Zimbabwe’s Opposition Alleges ‘Gigantic Fraud’ in Vote That Extends the ZANU-PF party’s 43-year rule

President Emmerson Mnangagwa

Zimbabwe’s main opposition leader on Sunday alleged “blatant and gigantic fraud” in the country’s election after President Emmerson Mnangagwa was declared the winner and international observers reported an atmosphere of intimidation against voters.

The returns from the latest troubled vote in the southern African nation were announced Saturday night, two days earlier than expected. Opposition leader Nelson Chamisa’s Citizens Coalition for Change party said it would challenge the results as “hastily assembled without proper verification.”

“They stole your voice and vote but never your hope,” Chamisa wrote in a post on X, formerly known as Twitter, in his first public reaction to the election’s announced outcome. “It’s a blatant and gigantic fraud.”

People in the country of 15 million were bound to view the results with suspicion but Mnangagwa, 80, dismissed allegations of vote fraud.

“I did not conduct these elections. I think those who feel the race was not run properly know where to go to complain. I am so happy,” he said at a news conference Sunday, adding that the elections were run “transparently, fairly in broad daylight.”

Mnangagwa was reelected for a second and final five-year term with 52.6% of the vote, according to the Zimbabwe Electoral Commission. Chamisa, 45, who also lost to Mnangagwa in a very close and disputed election five years ago, won 44% of the vote this time, the commission said.

International election observers have noted problems with the election, held Wednesday and Thursday, citing an atmosphere of intimidation against Chamisa’s supporters. In the buildup to the vote, international rights groups reported a crackdown on opposition to Mnangagwa and the long-ruling ZANU-PF party.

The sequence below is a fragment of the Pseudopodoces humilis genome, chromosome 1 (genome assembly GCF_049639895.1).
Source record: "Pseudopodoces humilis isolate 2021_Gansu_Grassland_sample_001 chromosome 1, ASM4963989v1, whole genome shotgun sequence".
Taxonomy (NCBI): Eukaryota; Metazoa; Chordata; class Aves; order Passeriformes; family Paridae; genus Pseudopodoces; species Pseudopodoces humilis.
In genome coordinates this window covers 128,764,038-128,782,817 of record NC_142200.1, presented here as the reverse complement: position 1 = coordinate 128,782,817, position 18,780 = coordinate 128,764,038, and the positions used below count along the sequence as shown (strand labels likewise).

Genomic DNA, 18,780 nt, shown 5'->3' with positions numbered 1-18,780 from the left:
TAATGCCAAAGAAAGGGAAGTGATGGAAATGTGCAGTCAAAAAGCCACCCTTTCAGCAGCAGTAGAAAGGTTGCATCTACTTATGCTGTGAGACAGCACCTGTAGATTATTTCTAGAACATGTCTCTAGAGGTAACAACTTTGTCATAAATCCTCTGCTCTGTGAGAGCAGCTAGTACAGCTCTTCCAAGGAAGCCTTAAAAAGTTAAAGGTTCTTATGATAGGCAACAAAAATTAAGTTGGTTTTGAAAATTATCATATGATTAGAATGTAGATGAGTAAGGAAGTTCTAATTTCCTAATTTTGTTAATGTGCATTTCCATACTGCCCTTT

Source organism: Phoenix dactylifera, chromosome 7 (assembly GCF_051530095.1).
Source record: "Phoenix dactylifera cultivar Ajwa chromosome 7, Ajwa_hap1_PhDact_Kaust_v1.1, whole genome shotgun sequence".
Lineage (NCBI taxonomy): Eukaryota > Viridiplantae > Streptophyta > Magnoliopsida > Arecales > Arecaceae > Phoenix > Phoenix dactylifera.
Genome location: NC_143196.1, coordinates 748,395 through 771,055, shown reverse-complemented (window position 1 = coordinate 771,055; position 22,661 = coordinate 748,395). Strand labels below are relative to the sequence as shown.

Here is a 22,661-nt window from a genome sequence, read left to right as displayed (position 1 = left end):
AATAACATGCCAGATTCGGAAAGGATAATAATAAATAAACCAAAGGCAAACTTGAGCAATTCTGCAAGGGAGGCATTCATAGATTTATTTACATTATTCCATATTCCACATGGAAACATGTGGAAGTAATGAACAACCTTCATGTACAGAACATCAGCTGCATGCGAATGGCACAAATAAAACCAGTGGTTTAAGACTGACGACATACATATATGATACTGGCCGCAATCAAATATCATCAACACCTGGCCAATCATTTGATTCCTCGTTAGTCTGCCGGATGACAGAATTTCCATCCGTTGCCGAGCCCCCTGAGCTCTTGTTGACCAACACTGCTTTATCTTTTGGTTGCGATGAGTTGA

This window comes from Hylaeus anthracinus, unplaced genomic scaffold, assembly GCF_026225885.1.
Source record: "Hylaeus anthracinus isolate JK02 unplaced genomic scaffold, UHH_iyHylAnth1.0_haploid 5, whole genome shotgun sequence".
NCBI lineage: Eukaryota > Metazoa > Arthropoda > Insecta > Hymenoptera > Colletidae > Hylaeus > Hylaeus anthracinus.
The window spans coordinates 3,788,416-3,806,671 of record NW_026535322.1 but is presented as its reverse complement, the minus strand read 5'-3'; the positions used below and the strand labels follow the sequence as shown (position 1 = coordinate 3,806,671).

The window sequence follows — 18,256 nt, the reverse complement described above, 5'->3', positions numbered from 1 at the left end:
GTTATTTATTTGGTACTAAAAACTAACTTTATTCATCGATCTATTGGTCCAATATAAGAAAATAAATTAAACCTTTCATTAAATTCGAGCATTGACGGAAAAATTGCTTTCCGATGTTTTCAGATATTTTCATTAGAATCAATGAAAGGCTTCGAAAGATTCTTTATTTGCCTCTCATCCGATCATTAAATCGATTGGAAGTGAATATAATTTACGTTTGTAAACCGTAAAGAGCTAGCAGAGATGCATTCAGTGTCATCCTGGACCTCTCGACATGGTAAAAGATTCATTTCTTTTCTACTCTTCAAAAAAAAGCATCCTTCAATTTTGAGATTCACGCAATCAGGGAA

“The vote will be challenged, it was fraught with unprecedented illegality,” Chamisa said later Sunday in the capital, Harare. he described the results as “doctored” and “criminal.”

The rights groups said the party, which according to the electoral commission retained its parliamentary majority, had used the police and courts to harass and intimidate opposition officials and supporters.

Before the election, Chamisa alleged in an interview with The Associated Press that his party’s rallies had been broken up by police and his supporters had often been intimidated and threatened with violence.

The actual election was also problematic and voting was extended into an extra day Thursday because of a shortage of ballot papers, especially in the capital and other urban areas that are opposition strongholds. People slept at polling stations to make sure they were able to vote.

Mnangagwa’s victory meant ZANU-PF retained the governmental leadership it has held for all 43 years of Zimbabwe’s history since the nation was re-named following independence from white minority rule in 1980.

“This is a very happy occasion indeed,” said Ziyambi Ziyambi, an election agent for Mnangagwa and a Cabinet minister. “Zimbabweans have shown confidence in our president and ZANU-PF.”

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